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Effects of Fire in the Northern Great Plains

Effects of Fire on Shorebirds

Some research has evaluated the effect of fire on shorebird nesting habitats. Vogl (1973) found in Florida that burned shorelines along wetlands increased use by shorebirds such as common egrets (Casmerodius albus) and great blue herons (Ardea herodias). The birds were attracted to the shallow-water fishing ground made available when the fire removed the heavy grass mat that covered the shallow flats on the shorelines.

In Minnesota, Niemi (1978) found killdeer (Charadrius vociferus) were attracted to recently burned shorelines.

Kirsch and Kruse (1973) found more upland sandpiper (Bartramia longicauda) broods were produced on burned grasslands than on unburned or grazed areas. Kirsch and Higgins (1976) reported that mean production of upland sandpipers was highest on prairie managed by prescribed burning during 2 out of 5 years. They suggested rotational burning at 3-year intervals.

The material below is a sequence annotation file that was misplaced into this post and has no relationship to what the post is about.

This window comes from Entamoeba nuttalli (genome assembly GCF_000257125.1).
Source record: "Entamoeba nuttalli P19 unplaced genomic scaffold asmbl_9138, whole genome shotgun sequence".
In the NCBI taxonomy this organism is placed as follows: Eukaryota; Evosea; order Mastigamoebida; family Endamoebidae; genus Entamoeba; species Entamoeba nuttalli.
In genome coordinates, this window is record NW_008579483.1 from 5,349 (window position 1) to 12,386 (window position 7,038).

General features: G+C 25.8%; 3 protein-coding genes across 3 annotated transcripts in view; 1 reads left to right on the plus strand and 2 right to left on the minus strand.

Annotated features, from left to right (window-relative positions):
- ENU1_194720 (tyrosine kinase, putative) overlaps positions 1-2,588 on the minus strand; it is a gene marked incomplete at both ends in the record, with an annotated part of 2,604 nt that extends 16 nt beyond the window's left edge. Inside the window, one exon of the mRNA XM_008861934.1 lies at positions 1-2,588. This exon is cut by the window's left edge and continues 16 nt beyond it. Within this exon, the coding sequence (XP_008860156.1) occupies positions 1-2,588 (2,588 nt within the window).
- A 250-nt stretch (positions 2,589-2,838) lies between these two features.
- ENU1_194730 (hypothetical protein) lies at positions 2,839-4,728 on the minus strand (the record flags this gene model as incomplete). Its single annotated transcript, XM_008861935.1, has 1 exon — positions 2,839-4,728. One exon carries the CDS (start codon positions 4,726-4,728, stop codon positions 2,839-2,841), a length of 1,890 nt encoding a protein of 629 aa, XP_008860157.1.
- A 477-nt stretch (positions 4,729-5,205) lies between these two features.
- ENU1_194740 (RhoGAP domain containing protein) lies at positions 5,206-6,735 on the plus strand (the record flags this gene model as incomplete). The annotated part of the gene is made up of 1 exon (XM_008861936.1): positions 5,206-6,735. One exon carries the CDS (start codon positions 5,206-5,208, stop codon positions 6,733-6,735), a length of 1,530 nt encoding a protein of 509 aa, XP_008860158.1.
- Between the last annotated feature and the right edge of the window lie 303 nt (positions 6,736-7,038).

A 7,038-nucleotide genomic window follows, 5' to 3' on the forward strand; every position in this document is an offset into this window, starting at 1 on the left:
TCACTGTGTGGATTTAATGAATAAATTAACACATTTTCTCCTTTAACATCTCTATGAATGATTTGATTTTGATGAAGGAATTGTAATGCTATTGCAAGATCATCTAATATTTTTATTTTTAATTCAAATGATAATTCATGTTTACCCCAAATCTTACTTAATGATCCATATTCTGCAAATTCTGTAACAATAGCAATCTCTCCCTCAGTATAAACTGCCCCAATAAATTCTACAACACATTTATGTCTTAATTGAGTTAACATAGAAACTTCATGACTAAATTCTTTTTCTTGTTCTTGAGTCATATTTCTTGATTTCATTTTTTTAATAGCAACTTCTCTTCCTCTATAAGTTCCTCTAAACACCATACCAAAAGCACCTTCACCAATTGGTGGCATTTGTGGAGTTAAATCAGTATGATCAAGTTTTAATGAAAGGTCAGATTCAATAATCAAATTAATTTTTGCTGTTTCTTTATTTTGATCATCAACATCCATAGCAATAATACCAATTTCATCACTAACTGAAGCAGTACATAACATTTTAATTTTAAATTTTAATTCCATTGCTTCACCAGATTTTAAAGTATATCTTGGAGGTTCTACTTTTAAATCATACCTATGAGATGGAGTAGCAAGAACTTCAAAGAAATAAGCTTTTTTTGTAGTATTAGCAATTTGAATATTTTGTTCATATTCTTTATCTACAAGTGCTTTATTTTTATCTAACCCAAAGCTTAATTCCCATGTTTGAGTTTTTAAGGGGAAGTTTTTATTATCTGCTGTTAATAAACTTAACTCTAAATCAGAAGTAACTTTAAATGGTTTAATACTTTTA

Huber and Steuter (1984) also noted that upland sandpipers made greater use of areas previously burned than of unburned areas. After a May 3 burn in South Dakota, they found 50 upland sandpipers in the burned area in June; the unburned had none. In July the burned area had 24 and the unburned had six.

In summary, prescribed burning is a valuable management tool for upland nesting birds in grassland areas. The optimum timing and frequency of the prescribed burns is still being researched.

Kruse and Piehl (1986) stated that land managers who burn in the spring should consider partial burns if they are concerned about nesting birds. These burns have less impact on total vegetation changes but can result in higher recruitment rates than complete burns.

Higgins (1986b) surmised that annual fall burning would be harmful to wildlife due to the lack of residual nesting cover and suggested that to enhance waterfowl production burning should be done every other year at most.

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